Myrobalan (Terminalia chebula) is a common dye throughout India. It grows primarily in the foothills of the Himalayas. It is an upright tree with small oval leaves and lovely bright yellow flowers. Myrobalan is a primary component for cotton dyeing in India. Similarly, we often employ it as a mordant prior to creating brown and black on cotton fabrics. Myrobalan extract overdyed with indigo makes a beautiful teal color. Use a higher percentage of myrobalan to yield a brownish yellow. Use a lower percentage to yield a light buff color.
- 50 g of Myrobalan extract will dye approximately 500 grams (1.1 pounds) of fiber to a dark shade
From our Feedback Friday series:
I have a myrobalan question for you…
I am currently dyeing with myrobalan + an iron after bath and I am trying to figure out the refresh amount that will produce a similar green to the first bath. We have tried 50% and 75% refreshes but the yellow-ness of the myrobablan seems to be lacking, making the green a bit too gray. Do you have any idea as to why that is? I am going to try a 90% refresh today but it’s not that the color isn’t dark enough – it’s that it is more muted/tan that produces a more gray/green after it’s dipped in iron. I have also tried lower the iron amount and it has not helped.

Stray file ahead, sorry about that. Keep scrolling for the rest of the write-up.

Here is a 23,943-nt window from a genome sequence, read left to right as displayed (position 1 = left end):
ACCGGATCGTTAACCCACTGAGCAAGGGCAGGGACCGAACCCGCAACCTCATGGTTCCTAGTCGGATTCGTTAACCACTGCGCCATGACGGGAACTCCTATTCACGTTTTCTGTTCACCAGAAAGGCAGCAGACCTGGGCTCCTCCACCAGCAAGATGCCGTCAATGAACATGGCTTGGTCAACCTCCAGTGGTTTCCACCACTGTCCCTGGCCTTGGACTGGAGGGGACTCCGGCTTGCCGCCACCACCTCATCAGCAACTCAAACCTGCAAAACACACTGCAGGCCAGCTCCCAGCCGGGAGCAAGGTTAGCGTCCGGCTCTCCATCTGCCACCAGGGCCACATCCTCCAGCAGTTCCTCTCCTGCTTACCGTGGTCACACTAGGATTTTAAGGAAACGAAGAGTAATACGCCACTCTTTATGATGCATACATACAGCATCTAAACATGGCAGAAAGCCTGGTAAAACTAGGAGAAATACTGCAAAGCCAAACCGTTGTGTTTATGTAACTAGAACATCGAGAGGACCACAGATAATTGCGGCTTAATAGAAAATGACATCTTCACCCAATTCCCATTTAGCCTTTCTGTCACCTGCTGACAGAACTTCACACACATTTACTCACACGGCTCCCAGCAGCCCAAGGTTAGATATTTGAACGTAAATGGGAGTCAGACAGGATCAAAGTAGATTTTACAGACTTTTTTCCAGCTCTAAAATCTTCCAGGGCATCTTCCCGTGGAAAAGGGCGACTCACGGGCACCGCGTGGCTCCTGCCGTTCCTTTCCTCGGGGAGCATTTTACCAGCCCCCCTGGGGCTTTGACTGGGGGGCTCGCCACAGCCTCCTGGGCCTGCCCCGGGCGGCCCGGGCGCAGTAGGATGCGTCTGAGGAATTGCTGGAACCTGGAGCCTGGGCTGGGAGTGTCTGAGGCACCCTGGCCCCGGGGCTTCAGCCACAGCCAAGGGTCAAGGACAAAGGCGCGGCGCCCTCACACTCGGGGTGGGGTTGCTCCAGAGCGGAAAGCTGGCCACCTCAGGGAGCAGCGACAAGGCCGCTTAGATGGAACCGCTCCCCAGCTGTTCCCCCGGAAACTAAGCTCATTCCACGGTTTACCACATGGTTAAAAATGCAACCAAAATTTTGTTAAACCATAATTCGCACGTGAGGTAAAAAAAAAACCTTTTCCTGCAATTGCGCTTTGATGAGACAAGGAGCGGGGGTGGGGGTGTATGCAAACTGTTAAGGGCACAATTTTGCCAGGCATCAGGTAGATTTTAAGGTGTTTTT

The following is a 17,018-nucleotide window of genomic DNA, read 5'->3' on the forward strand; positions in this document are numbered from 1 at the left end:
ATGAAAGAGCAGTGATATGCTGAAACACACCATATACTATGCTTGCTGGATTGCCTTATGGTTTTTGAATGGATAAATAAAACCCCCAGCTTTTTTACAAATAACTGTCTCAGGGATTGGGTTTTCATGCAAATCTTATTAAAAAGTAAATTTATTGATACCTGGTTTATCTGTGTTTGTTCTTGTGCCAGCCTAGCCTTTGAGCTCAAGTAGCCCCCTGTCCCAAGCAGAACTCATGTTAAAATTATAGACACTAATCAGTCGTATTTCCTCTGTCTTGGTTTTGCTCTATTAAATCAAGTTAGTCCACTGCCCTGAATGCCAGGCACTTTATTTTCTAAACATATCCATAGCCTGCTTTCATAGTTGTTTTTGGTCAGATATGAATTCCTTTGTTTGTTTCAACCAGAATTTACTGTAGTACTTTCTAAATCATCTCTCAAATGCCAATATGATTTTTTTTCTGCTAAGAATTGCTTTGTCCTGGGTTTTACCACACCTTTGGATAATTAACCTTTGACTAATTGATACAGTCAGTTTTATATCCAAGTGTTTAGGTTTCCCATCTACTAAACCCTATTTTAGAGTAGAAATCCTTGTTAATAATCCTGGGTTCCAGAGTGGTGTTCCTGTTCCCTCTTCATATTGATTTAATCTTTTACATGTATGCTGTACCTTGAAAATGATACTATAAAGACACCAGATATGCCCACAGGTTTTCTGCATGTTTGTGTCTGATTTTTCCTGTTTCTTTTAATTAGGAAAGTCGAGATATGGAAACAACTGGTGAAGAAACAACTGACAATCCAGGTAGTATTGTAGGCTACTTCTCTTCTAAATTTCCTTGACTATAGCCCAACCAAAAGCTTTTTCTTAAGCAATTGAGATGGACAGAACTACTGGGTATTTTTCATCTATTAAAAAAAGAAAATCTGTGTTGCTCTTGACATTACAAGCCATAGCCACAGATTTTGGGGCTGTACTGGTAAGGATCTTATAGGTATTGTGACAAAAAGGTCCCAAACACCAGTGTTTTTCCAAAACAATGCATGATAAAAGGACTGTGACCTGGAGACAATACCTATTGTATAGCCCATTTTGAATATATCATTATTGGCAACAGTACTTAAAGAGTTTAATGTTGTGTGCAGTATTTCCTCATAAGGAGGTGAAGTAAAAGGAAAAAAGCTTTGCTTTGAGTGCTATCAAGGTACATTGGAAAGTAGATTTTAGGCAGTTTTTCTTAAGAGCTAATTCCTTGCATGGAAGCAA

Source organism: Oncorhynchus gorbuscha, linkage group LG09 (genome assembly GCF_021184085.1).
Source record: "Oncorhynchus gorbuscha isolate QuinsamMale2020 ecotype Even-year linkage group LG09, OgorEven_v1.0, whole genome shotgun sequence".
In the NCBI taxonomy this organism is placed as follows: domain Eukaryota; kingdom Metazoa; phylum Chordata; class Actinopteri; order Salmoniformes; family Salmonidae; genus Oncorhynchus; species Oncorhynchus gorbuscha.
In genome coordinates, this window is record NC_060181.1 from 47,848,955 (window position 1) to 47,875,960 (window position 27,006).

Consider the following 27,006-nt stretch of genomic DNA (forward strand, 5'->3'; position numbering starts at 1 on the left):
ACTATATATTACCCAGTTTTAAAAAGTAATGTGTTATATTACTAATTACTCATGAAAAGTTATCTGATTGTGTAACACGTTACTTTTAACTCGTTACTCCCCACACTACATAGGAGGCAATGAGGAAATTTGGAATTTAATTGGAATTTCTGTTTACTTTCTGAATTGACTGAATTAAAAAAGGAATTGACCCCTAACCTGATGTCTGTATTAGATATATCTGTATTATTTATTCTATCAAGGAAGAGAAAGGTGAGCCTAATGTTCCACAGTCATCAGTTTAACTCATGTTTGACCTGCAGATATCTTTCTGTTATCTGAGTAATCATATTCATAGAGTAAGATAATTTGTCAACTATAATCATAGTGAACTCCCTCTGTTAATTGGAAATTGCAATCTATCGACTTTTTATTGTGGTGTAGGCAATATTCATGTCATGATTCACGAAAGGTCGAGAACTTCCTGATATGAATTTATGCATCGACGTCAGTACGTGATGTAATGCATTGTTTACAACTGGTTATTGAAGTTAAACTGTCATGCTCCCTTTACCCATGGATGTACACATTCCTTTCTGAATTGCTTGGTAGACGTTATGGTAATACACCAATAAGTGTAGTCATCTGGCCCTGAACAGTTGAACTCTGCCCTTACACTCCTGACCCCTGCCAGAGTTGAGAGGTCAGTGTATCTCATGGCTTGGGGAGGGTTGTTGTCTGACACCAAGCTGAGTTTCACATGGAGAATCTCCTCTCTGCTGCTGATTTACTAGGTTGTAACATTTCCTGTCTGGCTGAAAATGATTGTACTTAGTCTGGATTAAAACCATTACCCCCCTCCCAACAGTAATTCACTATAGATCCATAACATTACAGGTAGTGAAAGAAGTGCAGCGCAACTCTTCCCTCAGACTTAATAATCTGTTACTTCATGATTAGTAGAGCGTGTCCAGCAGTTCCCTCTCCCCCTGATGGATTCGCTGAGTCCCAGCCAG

It sounds as if the yellow component of myrobalan is being consumed in the first bath, which is why you are getting a green with iron, and the tannins that remain from the first bath are overriding any additional myrobalan that you are adding. Recharging isn’t going to give you the results that you want and you will need to create a new dye bath. The other option is rather risky and that is to add a different clear yellow, but you may not be able to control the results to your satisfaction.